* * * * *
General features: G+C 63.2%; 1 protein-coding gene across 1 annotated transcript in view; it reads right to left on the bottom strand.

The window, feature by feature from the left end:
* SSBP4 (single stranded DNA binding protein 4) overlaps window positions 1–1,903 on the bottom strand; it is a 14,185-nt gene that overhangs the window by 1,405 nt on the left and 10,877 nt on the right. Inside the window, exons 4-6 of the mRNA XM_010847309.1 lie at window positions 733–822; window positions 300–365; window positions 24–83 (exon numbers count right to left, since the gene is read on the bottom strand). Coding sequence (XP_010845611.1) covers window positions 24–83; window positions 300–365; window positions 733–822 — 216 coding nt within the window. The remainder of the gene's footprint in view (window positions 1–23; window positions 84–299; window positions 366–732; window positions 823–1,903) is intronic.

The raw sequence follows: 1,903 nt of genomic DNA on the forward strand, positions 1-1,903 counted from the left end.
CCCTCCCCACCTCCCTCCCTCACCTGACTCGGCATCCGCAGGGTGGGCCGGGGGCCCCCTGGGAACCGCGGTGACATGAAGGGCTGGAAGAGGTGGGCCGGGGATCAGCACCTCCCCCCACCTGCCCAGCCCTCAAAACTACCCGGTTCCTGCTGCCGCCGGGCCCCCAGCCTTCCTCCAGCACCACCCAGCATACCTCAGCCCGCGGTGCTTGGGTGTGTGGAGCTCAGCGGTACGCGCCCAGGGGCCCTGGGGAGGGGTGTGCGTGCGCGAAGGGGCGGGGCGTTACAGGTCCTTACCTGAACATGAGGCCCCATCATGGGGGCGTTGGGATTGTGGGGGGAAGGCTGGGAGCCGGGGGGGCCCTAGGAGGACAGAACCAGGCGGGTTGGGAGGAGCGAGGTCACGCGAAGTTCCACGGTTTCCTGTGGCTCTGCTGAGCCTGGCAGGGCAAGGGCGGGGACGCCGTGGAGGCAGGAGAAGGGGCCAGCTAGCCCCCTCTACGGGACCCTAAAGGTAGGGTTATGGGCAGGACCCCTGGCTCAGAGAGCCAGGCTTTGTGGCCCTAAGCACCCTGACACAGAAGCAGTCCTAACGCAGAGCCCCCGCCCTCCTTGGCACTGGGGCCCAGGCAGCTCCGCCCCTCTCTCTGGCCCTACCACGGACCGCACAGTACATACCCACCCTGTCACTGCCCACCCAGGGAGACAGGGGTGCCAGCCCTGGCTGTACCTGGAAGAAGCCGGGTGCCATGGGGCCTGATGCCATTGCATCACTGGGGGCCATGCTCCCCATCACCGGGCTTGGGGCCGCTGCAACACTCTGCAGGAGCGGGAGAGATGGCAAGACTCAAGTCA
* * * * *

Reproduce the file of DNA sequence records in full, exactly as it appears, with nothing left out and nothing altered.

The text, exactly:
General features: G+C 63.2%; 1 protein-coding gene across 1 annotated transcript in view; it reads right to left on the bottom strand.

The window, feature by feature from the left end:
* SSBP4 (single stranded DNA binding protein 4) overlaps window positions 1–1,903 on the bottom strand; it is a 14,185-nt gene that overhangs the window by 1,405 nt on the left and 10,877 nt on the right. Inside the window, exons 4-6 of the mRNA XM_010847309.1 lie at window positions 733–822; window positions 300–365; window positions 24–83 (exon numbers count right to left, since the gene is read on the bottom strand). Coding sequence (XP_010845611.1) covers window positions 24–83; window positions 300–365; window positions 733–822 — 216 coding nt within the window. The remainder of the gene's footprint in view (window positions 1–23; window positions 84–299; window positions 366–732; window positions 823–1,903) is intronic.

The raw sequence follows: 1,903 nt of genomic DNA on the forward strand, positions 1-1,903 counted from the left end.
CCCTCCCCACCTCCCTCCCTCACCTGACTCGGCATCCGCAGGGTGGGCCGGGGGCCCCCTGGGAACCGCGGTGACATGAAGGGCTGGAAGAGGTGGGCCGGGGATCAGCACCTCCCCCCACCTGCCCAGCCCTCAAAACTACCCGGTTCCTGCTGCCGCCGGGCCCCCAGCCTTCCTCCAGCACCACCCAGCATACCTCAGCCCGCGGTGCTTGGGTGTGTGGAGCTCAGCGGTACGCGCCCAGGGGCCCTGGGGAGGGGTGTGCGTGCGCGAAGGGGCGGGGCGTTACAGGTCCTTACCTGAACATGAGGCCCCATCATGGGGGCGTTGGGATTGTGGGGGGAAGGCTGGGAGCCGGGGGGGCCCTAGGAGGACAGAACCAGGCGGGTTGGGAGGAGCGAGGTCACGCGAAGTTCCACGGTTTCCTGTGGCTCTGCTGAGCCTGGCAGGGCAAGGGCGGGGACGCCGTGGAGGCAGGAGAAGGGGCCAGCTAGCCCCCTCTACGGGACCCTAAAGGTAGGGTTATGGGCAGGACCCCTGGCTCAGAGAGCCAGGCTTTGTGGCCCTAAGCACCCTGACACAGAAGCAGTCCTAACGCAGAGCCCCCGCCCTCCTTGGCACTGGGGCCCAGGCAGCTCCGCCCCTCTCTCTGGCCCTACCACGGACCGCACAGTACATACCCACCCTGTCACTGCCCACCCAGGGAGACAGGGGTGCCAGCCCTGGCTGTACCTGGAAGAAGCCGGGTGCCATGGGGCCTGATGCCATTGCATCACTGGGGGCCATGCTCCCCATCACCGGGCTTGGGGCCGCTGCAACACTCTGCAGGAGCGGGAGAGATGGCAAGACTCAAGTCA